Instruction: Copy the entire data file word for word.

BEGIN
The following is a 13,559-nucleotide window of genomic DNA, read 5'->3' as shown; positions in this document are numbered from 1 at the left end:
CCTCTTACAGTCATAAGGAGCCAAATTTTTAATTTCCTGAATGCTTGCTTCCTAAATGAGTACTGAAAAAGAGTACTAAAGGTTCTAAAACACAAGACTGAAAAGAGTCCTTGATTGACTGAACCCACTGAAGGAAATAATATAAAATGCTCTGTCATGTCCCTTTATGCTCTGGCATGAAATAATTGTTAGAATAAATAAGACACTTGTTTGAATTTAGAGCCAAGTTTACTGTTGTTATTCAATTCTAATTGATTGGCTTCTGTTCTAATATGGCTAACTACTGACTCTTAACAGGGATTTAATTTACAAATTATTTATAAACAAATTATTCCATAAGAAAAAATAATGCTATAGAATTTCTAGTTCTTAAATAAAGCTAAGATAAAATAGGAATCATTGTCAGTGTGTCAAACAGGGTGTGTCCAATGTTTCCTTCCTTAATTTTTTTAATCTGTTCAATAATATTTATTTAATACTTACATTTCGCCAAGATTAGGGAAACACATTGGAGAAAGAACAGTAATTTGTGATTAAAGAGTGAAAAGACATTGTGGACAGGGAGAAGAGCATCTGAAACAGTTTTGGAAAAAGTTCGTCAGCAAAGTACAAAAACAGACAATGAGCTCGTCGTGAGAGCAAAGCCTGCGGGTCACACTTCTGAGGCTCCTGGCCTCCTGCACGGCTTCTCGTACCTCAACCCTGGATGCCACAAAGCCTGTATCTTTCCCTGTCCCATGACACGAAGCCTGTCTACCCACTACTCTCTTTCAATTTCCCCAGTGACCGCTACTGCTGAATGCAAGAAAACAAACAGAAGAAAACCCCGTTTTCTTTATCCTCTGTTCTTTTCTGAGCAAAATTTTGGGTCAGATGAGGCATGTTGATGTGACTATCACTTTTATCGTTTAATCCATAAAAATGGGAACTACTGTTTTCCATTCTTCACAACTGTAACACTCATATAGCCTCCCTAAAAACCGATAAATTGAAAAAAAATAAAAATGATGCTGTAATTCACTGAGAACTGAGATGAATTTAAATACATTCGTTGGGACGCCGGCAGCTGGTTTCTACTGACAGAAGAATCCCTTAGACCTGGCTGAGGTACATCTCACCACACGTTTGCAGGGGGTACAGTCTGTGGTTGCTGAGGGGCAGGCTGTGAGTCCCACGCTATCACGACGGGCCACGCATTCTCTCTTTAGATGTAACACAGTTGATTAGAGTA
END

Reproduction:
The following is a 13,559-nucleotide window of genomic DNA, read 5'->3' as shown; positions in this document are numbered from 1 at the left end:
CCTCTTACAGTCATAAGGAGCCAAATTTTTAATTTCCTGAATGCTTGCTTCCTAAATGAGTACTGAAAAAGAGTACTAAAGGTTCTAAAACACAAGACTGAAAAGAGTCCTTGATTGACTGAACCCACTGAAGGAAATAATATAAAATGCTCTGTCATGTCCCTTTATGCTCTGGCATGAAATAATTGTTAGAATAAATAAGACACTTGTTTGAATTTAGAGCCAAGTTTACTGTTGTTATTCAATTCTAATTGATTGGCTTCTGTTCTAATATGGCTAACTACTGACTCTTAACAGGGATTTAATTTACAAATTATTTATAAACAAATTATTCCATAAGAAAAAATAATGCTATAGAATTTCTAGTTCTTAAATAAAGCTAAGATAAAATAGGAATCATTGTCAGTGTGTCAAACAGGGTGTGTCCAATGTTTCCTTCCTTAATTTTTTTAATCTGTTCAATAATATTTATTTAATACTTACATTTCGCCAAGATTAGGGAAACACATTGGAGAAAGAACAGTAATTTGTGATTAAAGAGTGAAAAGACATTGTGGACAGGGAGAAGAGCATCTGAAACAGTTTTGGAAAAAGTTCGTCAGCAAAGTACAAAAACAGACAATGAGCTCGTCGTGAGAGCAAAGCCTGCGGGTCACACTTCTGAGGCTCCTGGCCTCCTGCACGGCTTCTCGTACCTCAACCCTGGATGCCACAAAGCCTGTATCTTTCCCTGTCCCATGACACGAAGCCTGTCTACCCACTACTCTCTTTCAATTTCCCCAGTGACCGCTACTGCTGAATGCAAGAAAACAAACAGAAGAAAACCCCGTTTTCTTTATCCTCTGTTCTTTTCTGAGCAAAATTTTGGGTCAGATGAGGCATGTTGATGTGACTATCACTTTTATCGTTTAATCCATAAAAATGGGAACTACTGTTTTCCATTCTTCACAACTGTAACACTCATATAGCCTCCCTAAAAACCGATAAATTGAAAAAAAATAAAAATGATGCTGTAATTCACTGAGAACTGAGATGAATTTAAATACATTCGTTGGGACGCCGGCAGCTGGTTTCTACTGACAGAAGAATCCCTTAGACCTGGCTGAGGTACATCTCACCACACGTTTGCAGGGGGTACAGTCTGTGGTTGCTGAGGGGCAGGCTGTGAGTCCCACGCTATCACGACGGGCCACGCATTCTCTCTTTAGATGTAACACAGTTGATTAGAGTA